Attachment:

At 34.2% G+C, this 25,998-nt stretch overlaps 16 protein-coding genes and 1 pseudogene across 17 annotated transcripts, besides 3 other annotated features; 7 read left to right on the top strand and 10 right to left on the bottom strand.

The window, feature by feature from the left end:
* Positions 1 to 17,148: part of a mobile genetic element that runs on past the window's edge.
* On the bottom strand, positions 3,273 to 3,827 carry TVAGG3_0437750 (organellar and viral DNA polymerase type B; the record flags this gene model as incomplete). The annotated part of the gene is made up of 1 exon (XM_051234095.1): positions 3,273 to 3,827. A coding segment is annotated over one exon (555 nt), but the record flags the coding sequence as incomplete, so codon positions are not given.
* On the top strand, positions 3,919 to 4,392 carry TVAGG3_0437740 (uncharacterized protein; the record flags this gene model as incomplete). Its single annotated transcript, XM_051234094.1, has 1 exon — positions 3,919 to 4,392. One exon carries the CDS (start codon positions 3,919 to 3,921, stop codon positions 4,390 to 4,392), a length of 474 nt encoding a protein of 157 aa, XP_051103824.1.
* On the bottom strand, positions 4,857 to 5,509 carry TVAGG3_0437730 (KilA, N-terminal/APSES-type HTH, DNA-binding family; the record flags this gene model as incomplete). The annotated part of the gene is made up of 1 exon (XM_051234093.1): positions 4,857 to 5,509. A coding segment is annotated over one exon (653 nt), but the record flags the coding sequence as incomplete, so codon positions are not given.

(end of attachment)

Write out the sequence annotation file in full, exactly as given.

At 34.2% G+C, this 25,998-nt stretch overlaps 16 protein-coding genes and 1 pseudogene across 17 annotated transcripts, besides 3 other annotated features; 7 read left to right on the top strand and 10 right to left on the bottom strand.

The window, feature by feature from the left end:
* Positions 1 to 17,148: part of a mobile genetic element that runs on past the window's edge.
* On the bottom strand, positions 3,273 to 3,827 carry TVAGG3_0437750 (organellar and viral DNA polymerase type B; the record flags this gene model as incomplete). The annotated part of the gene is made up of 1 exon (XM_051234095.1): positions 3,273 to 3,827. A coding segment is annotated over one exon (555 nt), but the record flags the coding sequence as incomplete, so codon positions are not given.
* On the top strand, positions 3,919 to 4,392 carry TVAGG3_0437740 (uncharacterized protein; the record flags this gene model as incomplete). Its single annotated transcript, XM_051234094.1, has 1 exon — positions 3,919 to 4,392. One exon carries the CDS (start codon positions 3,919 to 3,921, stop codon positions 4,390 to 4,392), a length of 474 nt encoding a protein of 157 aa, XP_051103824.1.
* On the bottom strand, positions 4,857 to 5,509 carry TVAGG3_0437730 (KilA, N-terminal/APSES-type HTH, DNA-binding family; the record flags this gene model as incomplete). The annotated part of the gene is made up of 1 exon (XM_051234093.1): positions 4,857 to 5,509. A coding segment is annotated over one exon (653 nt), but the record flags the coding sequence as incomplete, so codon positions are not given.